Investigators said they observed similar problems. On several occasions they were able to wander into airline or indirect air carrier facilities through unlocked doors without being challenged. They also identified a truck driver who had never applied for a security threat assessment but had handled air cargo for a year and a half. He displayed an employee identification card that had his photo but a co-worker's name on it in lieu of the required approval document or ID card from another security program with equivalent status.
TSA programs do not make sure regulated companies verify the identification of personnel seeking a background check, the IG's Office said. The security training and testing violations occurred in part because companies were unaware of the requirements to have supporting documentation available upon TSA request, but TSA inspectors said they had limited time for educating regulated entities.
The IG faulted TSA's inspection process for repeatedly not ensuring compliance and awareness of air cargo security requirements during the past three years. And it said inspections are not targeted at high-risk entities. Instead, all entities receive a comprehensive annual inspection, and inspectors must complete a minimum of 29 inspections per quarter. The effectiveness of inspections was also compromised by a poor database that lacks functionality and reliability to track previous inspections, pull up company addresses, produce analytical reports or perform other tasks, the IG said. TSA also does not provide more than cursory training for inspectors on how to use the database. Inspectors are not able to use handheld devices in the field to access the database, crosscheck regulations and complete reports because the agency discarded $259,000 worth of handhelds because of data security concerns.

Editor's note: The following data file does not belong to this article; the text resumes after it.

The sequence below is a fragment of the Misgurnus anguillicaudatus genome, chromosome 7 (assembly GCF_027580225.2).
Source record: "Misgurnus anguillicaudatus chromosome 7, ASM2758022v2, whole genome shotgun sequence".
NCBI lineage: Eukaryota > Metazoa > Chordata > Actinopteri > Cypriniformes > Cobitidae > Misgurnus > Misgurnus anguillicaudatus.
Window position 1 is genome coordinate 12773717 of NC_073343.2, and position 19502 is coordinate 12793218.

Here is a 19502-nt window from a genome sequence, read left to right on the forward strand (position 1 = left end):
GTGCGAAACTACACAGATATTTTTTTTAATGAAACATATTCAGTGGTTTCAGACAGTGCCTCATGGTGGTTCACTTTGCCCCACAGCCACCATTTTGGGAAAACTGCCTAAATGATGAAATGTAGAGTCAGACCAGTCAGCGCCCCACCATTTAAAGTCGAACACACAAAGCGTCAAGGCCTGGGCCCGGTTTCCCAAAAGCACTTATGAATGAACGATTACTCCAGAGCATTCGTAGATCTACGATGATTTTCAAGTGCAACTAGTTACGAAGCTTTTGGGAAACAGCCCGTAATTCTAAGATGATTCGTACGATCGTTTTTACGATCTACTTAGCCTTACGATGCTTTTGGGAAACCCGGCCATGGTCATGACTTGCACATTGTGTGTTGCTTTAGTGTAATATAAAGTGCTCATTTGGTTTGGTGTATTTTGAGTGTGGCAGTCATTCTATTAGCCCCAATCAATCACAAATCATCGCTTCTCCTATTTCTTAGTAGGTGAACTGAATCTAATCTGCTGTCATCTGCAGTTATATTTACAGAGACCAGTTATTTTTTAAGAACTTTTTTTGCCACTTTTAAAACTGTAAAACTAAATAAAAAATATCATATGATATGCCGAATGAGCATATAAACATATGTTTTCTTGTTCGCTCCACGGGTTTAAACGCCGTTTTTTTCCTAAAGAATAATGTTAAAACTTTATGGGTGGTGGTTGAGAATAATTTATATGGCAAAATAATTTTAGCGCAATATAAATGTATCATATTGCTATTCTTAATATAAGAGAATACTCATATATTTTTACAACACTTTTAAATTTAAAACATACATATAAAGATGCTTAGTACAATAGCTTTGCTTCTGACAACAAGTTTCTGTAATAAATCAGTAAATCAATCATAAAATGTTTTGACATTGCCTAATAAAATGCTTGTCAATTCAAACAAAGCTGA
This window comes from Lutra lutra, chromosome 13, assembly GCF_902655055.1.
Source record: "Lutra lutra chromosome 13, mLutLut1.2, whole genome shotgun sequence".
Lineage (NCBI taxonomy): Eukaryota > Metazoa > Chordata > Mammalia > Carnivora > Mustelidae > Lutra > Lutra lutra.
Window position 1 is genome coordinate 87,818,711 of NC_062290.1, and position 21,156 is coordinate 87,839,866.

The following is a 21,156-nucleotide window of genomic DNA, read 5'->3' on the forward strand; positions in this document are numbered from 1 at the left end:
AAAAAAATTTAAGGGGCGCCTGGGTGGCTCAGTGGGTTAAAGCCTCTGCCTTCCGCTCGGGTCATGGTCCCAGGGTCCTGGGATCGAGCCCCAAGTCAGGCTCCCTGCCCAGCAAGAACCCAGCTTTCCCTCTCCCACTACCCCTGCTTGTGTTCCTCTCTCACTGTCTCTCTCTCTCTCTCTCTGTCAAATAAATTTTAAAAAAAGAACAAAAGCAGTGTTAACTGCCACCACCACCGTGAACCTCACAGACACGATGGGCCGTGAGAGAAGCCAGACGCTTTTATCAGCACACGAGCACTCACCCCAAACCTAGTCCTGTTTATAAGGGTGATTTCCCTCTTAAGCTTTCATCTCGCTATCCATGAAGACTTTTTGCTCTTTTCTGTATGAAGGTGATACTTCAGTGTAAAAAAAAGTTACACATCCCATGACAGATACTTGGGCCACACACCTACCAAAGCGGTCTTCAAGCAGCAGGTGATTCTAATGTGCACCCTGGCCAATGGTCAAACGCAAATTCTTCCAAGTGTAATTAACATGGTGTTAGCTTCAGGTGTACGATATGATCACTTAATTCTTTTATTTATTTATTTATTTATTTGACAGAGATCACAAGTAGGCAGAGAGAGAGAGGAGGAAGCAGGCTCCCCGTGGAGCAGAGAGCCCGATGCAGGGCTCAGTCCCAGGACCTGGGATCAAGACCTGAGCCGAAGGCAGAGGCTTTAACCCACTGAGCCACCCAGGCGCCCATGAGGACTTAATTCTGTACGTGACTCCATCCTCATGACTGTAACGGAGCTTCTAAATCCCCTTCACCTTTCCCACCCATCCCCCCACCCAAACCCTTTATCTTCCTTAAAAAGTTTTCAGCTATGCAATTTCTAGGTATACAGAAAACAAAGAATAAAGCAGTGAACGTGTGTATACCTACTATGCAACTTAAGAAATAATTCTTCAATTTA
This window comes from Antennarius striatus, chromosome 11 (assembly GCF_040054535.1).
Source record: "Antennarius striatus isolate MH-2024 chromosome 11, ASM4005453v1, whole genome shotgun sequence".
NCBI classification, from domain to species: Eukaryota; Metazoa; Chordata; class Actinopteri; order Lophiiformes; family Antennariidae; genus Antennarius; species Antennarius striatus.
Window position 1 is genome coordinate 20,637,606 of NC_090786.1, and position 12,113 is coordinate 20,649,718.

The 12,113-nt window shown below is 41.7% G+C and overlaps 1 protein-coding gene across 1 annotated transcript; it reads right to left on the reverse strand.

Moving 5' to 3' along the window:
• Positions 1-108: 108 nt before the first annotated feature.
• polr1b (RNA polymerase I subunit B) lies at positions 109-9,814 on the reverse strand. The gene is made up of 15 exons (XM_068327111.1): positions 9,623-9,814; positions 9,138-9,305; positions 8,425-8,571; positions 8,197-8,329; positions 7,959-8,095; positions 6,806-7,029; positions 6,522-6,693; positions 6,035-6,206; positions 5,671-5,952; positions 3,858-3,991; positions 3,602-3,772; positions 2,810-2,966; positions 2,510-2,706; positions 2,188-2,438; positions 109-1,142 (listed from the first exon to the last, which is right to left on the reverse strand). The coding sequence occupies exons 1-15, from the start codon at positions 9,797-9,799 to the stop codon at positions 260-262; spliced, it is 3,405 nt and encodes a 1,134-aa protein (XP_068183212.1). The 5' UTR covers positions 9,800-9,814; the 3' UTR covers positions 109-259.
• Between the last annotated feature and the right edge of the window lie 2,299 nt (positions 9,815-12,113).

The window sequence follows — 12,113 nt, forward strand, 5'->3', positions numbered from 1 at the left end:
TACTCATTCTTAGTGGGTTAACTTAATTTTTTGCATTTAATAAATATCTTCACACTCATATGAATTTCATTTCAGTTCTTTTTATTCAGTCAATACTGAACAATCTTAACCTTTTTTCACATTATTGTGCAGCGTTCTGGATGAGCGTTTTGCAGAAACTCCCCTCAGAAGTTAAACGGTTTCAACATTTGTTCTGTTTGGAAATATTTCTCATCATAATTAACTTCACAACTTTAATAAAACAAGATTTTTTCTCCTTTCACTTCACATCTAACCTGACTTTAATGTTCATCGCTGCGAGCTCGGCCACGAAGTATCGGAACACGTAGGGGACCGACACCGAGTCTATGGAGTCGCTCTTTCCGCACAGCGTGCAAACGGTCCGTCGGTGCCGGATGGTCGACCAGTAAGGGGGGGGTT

Among the IG's recommendations are that TSA:
' Focus more on alerting regulated entities to breaches in their controls for restricting unauthorized persons on their property or cargo security areas.
' Require entities to maintain copies of documents reviewed to verify the identity of an applicant for a security threat assessment, and require TSA's Office of Transportation Threat Assessment and Credentialing to vet applicants.